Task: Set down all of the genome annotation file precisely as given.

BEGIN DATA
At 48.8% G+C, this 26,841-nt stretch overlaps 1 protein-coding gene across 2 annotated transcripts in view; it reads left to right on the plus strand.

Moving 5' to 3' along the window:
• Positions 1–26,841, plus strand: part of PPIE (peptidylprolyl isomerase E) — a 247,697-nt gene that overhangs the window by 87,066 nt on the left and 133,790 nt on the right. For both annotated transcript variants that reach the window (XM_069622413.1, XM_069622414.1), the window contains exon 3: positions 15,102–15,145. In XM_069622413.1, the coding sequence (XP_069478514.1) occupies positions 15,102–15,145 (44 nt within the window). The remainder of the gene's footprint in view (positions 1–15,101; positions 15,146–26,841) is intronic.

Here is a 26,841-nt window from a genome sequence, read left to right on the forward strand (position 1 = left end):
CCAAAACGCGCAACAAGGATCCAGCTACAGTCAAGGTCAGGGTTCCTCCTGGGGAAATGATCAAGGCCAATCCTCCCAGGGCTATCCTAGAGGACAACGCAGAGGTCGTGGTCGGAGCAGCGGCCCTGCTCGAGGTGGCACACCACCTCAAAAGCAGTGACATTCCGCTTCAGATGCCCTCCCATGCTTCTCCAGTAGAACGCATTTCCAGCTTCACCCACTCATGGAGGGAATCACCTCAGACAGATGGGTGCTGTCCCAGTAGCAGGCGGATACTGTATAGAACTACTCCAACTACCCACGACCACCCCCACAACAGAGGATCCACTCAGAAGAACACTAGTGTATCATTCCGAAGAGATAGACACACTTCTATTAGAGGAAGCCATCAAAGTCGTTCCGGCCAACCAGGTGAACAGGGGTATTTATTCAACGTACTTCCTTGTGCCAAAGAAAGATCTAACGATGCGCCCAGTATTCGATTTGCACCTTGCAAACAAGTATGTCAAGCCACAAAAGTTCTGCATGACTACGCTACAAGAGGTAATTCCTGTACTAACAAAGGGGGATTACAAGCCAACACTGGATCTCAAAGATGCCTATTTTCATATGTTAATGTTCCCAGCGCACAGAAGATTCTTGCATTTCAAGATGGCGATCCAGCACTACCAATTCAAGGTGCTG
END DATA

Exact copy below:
At 48.8% G+C, this 26,841-nt stretch overlaps 1 protein-coding gene across 2 annotated transcripts in view; it reads left to right on the plus strand.

Moving 5' to 3' along the window:
• Positions 1–26,841, plus strand: part of PPIE (peptidylprolyl isomerase E) — a 247,697-nt gene that overhangs the window by 87,066 nt on the left and 133,790 nt on the right. For both annotated transcript variants that reach the window (XM_069622413.1, XM_069622414.1), the window contains exon 3: positions 15,102–15,145. In XM_069622413.1, the coding sequence (XP_069478514.1) occupies positions 15,102–15,145 (44 nt within the window). The remainder of the gene's footprint in view (positions 1–15,101; positions 15,146–26,841) is intronic.

Here is a 26,841-nt window from a genome sequence, read left to right on the forward strand (position 1 = left end):
CCAAAACGCGCAACAAGGATCCAGCTACAGTCAAGGTCAGGGTTCCTCCTGGGGAAATGATCAAGGCCAATCCTCCCAGGGCTATCCTAGAGGACAACGCAGAGGTCGTGGTCGGAGCAGCGGCCCTGCTCGAGGTGGCACACCACCTCAAAAGCAGTGACATTCCGCTTCAGATGCCCTCCCATGCTTCTCCAGTAGAACGCATTTCCAGCTTCACCCACTCATGGAGGGAATCACCTCAGACAGATGGGTGCTGTCCCAGTAGCAGGCGGATACTGTATAGAACTACTCCAACTACCCACGACCACCCCCACAACAGAGGATCCACTCAGAAGAACACTAGTGTATCATTCCGAAGAGATAGACACACTTCTATTAGAGGAAGCCATCAAAGTCGTTCCGGCCAACCAGGTGAACAGGGGTATTTATTCAACGTACTTCCTTGTGCCAAAGAAAGATCTAACGATGCGCCCAGTATTCGATTTGCACCTTGCAAACAAGTATGTCAAGCCACAAAAGTTCTGCATGACTACGCTACAAGAGGTAATTCCTGTACTAACAAAGGGGGATTACAAGCCAACACTGGATCTCAAAGATGCCTATTTTCATATGTTAATGTTCCCAGCGCACAGAAGATTCTTGCATTTCAAGATGGCGATCCAGCACTACCAATTCAAGGTGCTG